Understanding the entire CBD isolate or hemp extract supply chain is more important than ever before. With state regulations and retailer requirements changing everyday, it's imperative that your chain of custody is buttoned up starting with the hemp! After all, you've invested a lot into the making of your products. Make sure you understand how your manufacturer sources the hemp they extract and the implications of each strategy.
The 3 Most Common Sourcing Strategies
Spot purchasing hemp is a necessity for some processors if they do not have a supply contract in place. It can be risky if the appropriate screening is not completed. Requesting COAs and an industrial hemp farm registration is not enough. These are and can be easily doctored. It is important for your processor to have the direct contact of the farm, to visit the farm, and always test a sample of the lot before purchase to validate the COAs. How do you know if they do? Request the COAs, ask if they keep a retain sample of the hemp for testing, and see if you can visit the farm too!
Aggregation From Many Farms
Another typical sourcing strategy of hemp processors is to create a network of many farms to save on cost through toll processing and to increase leverage for price negotiations. One risk of an aggregation strategy is a lackluster audit program. With such a wide reach, the producer needs to have an equally comprehensive vetting program of its many hemp sources. For you, it is important to make sure that each product you purchase is traceable back to the individual farm and that you have each set of documentation on file for each batch. As hemp aggregators will mix lots, you may need 2 or more sets of source information for each purchase!
However, the biggest disadvantage of a hemp aggregator is inconsistency in product. Even the same hemp strain can vary widely when grown under different conditions. This results in very inconsistent profiles of the most prevalent and important active cannabinoids (CBD, CBG, CBC, CBN) and terpenes. All of these variances will affect your customer's experience with your product lot to lot. A great question for hemp aggregators is how do they track data on their extract profiles and what is their SOP for testing incoming lots? How do they homogenize lots and how many samples are they testing per lot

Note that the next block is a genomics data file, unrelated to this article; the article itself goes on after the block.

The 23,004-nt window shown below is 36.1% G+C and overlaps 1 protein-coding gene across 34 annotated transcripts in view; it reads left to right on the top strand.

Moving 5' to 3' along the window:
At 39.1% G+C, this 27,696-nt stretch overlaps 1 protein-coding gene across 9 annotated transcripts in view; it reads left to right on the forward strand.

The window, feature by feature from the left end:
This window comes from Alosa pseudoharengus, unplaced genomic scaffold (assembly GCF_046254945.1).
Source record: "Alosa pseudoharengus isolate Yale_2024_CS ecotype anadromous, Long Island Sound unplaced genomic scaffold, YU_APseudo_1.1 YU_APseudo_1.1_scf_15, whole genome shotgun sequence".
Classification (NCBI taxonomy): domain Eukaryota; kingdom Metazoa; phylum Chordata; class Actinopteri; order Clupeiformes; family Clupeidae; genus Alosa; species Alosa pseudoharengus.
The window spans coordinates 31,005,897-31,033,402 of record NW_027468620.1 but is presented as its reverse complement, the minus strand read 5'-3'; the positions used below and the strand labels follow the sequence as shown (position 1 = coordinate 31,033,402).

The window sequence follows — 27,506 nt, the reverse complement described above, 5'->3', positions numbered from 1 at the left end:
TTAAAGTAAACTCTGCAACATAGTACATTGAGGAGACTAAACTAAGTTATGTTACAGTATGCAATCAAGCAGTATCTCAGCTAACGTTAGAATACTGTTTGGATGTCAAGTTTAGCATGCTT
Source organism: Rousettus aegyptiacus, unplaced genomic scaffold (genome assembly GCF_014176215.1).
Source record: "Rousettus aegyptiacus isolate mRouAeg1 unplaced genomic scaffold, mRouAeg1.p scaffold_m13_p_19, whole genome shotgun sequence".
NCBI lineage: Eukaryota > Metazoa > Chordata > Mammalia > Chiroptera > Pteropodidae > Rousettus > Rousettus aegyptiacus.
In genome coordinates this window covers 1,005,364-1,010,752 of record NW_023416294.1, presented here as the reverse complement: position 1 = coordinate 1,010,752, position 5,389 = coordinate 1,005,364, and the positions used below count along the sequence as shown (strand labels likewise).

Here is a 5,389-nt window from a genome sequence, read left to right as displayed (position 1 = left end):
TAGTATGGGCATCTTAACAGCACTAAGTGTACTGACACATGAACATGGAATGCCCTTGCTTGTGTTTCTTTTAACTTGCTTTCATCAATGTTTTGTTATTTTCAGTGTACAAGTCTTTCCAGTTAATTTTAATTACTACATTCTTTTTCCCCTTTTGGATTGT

Direct Supply Contract With The Farm
The most conservative sourcing strategy is to have a supply contract in place with one or a few farms. This may mean your processor is spending more on hemp than an aggregator, but they're paying for higher quality, consumer safety, and security in supply. It is also a signal that they have a solid relationship with the farm and a solid compliance program. An airtight supply contract is equally as beneficial as vertical integration when it comes to quality. Supply contracts not only safeguard a processor's supply, but it's also a sign that your product will maintain consistency over time. The same risks of doctored COAs remain, so it's important to verify. We find processors holding supply contracts directly with a farm would have no problem with a customer visiting. There's no better way to validate a supply chain than visiting in person!
What testing does your processor perform on their raw material? Do you have it on file?
Testing raw material is just as important as testing the end product. We've heard some retailers and states are now requiring to see the testing of raw material for compliance purposes. Your CBD isolate or extract manufacturer should be able to show you passing potency, pesticides, and heavy metals COAs on the raw material that are traceable to the end product you are purchasing.
This is the documentation your manufacturer should have available:
- Industrial Hemp Farm Registration from the respective state's Department of Agriculture.
- State potency testing of the hemp crop, if completed.
- 3rd party potency, pesticide, and heavy metal COAs of the raw material lot associated with your purchase.
- And, don't forget to ask if you can visit the farm!